Marc Laird on battling Brazilians at Man City & competing with Cove
For Marc Laird, life could have been very different.
The 34-year-old is currently part of the Edinburgh City side seeking promotion from Scotland's League Two. But as a youngster, Laird was held in high regard by some of the UK's top sides, and a career in the English Premier League was well within his grasp.
Born in Edinburgh, he played for talent factory Hutchison Vale - the same boys' club to bring through the likes of former Scotland internationals Darren Fletcher and Kenny Miller - and was scouted by Rangers before opting to join Manchester City.
"It was just before my 15th birthday, so that was obviously quite a big change," he says. "I'd gone from being at home every day with my parents to being looked after by a different family."
Flying high on Saturday, shot down on Monday
Laird settled in the north west of England and worked his way up through City's academy. Despite one significant injury, he looked likely to finally get his big break under Stuart Pearce in 2007, after spending a lot of time with the first-team squad.
"I'd had a hernia operation, which set me back, but I'd just signed a new contract and had played all the pre-season games with the first team," he recalls.
"Stuart Pearce said to me 'next year is going to be a really big year for you - I've got high hopes', on the last day of the season against Tottenham. That was on the Saturday. He was sacked on the Monday morning. That wasn't ideal..."
It was at this point that everything changed for Laird. He was no longer playing under a manager who wanted him involved with the first-team squad. And he was no longer playing for a team who had to give young players a chance.
Former Thai Prime Minister Thaksin Shinawatra took charge of the club in July 2007 and Sven Goran-Eriksson was appointed as manager.
"Sven was different," Laird says. "Straight away he bought Elano and Giovanni - Brazilian internationals. He also brought in Gelson Fernandes - who was a really promising young player at the time. I thought, if he's spending over £4m on a guy in the same position as me, a similar age, then it's probably time to go."
Eight clubs in eight years
Though Laird would have a turbulent time over the course of the next eight years, his most treasured time in England came immediately after leaving City.
Kenny Jackett, then City's reserve manager, had been given his managerial baptism at Millwall and he promised to take the young Scot with him.
"He was true to his word and signed me in the January after I'd been on loan at Port Vale," he says. "It was probably my most enjoyable time. I was regularly involved against huge teams like Leeds and West Ham - a lot of big games. Getting promoted through the play-off final was unbelievable."
In 2011, Laird started his merry-go-round of clubs, mostly based in the south of England, though his aim was always to move back up north to be closer to his young family. He was loaned to Brentford, then up to Walsall in the West Midlands, then back down for a two-year spell at Leyton Orient.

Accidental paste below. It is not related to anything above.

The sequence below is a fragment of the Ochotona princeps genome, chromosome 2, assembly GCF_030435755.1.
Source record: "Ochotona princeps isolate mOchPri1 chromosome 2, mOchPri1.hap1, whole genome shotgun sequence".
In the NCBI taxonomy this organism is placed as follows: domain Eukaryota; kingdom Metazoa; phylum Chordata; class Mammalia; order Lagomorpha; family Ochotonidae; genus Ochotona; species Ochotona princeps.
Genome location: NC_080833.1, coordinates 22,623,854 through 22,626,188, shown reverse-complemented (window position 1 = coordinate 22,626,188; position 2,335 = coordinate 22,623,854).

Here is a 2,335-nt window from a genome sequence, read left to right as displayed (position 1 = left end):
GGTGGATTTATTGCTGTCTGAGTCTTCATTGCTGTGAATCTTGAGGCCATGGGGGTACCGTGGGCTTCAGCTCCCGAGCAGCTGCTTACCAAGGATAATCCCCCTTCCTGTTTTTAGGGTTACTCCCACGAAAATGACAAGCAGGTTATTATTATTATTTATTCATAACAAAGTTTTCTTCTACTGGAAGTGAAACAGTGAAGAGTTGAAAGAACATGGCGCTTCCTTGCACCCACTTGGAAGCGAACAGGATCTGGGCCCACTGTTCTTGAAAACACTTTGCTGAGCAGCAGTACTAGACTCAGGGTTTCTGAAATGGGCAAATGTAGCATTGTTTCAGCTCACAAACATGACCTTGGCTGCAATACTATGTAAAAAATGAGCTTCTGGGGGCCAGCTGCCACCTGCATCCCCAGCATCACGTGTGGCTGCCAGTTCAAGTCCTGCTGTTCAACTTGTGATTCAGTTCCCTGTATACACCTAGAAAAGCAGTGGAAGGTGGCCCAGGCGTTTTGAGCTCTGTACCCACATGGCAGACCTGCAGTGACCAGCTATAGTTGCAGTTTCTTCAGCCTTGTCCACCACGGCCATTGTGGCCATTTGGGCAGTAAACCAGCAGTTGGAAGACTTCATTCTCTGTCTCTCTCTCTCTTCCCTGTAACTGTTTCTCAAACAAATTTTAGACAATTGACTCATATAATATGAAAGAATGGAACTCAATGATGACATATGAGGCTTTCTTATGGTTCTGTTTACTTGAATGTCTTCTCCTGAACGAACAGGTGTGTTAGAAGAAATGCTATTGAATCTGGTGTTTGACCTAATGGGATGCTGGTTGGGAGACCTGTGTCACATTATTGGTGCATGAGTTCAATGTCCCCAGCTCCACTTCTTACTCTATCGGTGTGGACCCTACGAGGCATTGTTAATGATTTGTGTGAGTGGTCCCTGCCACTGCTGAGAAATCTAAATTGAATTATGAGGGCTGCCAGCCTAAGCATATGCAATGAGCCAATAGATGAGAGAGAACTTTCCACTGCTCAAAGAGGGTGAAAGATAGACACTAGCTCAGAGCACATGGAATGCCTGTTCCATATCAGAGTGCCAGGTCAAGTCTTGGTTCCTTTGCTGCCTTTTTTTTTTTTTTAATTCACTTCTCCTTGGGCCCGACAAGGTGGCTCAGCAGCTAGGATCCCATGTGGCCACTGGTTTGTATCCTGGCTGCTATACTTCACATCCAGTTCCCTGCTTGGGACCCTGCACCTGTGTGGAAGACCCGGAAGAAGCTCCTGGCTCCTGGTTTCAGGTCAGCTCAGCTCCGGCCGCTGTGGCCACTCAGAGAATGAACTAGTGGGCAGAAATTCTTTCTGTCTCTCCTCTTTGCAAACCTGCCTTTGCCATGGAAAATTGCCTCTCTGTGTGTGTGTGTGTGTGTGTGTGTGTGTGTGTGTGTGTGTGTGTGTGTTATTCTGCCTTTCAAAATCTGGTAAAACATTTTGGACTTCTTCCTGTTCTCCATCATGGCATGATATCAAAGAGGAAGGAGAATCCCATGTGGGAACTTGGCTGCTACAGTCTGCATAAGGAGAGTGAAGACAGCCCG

Another loan followed to Southend United, who then signed him permanently. He finally moved back to the north west with Tranmere Rovers for a season, before moving almost as far south as he could possibly get without leaving the country as Yeovil Town snapped him up.
For the most part, Laird enjoyed his football at those clubs, particularly in the early stages of his career, and he didn't mind travelling in order to juggle home and work life. But there came a point where it was getting harder and harder for him to leave his family behind, especially when he was no longer relishing getting back to work.
"I used to go back to Manchester on a weekend to see my partner because she worked up there," he said. "My aim was to always try to get back up but it seemed like every club I went to was in London.
"I was told I'd be offered a new contract at the end of the season by Yeovil but we couldn't agree terms - that was hard. You're not earning the big money at Premier League clubs like friends, you're out of contract, you've got a young family and you've got to try to support them. That was the most unenjoyable time."
'We've nothing to fear from Cove'
The adventure Laird started as a 14-year-old had come to an end. He returned to Scotland and, wanting to stay fit in the hope of a team coming in for him, he trained with local side Edinburgh City.
"They were struggling in the division after being promoted," he said. "I decided to play some games to try and get noticed - I played the first four or five and got League Two player of the month.
"There was a bit of interest in me but the club had been amazing. I just felt like I was happy for the first time in a long time. I felt I owed them something back."
Laird's still at the club three years later. James McDonagh's side came close to promotion last season but were knocked out of the play-offs by eventual winners Clyde.
This year, they are locked in a battle with Cove Rangers, who they play next week. Despite being six points off Paul Hartley's table-toppers, Laird believes they are still capable of automatic promotion.
"We've got nothing to fear," he said. "We've got as good a squad - if not better - than Cove's.
"It's very tight, nothing's won and nothing's lost yet. If Cove were to win every game, you'd have to hold your hands up and say they deserve it, because they've been the best team.
"But we'll keep fighting and working hard as a team and hopefully as the season progresses we're only going to improve."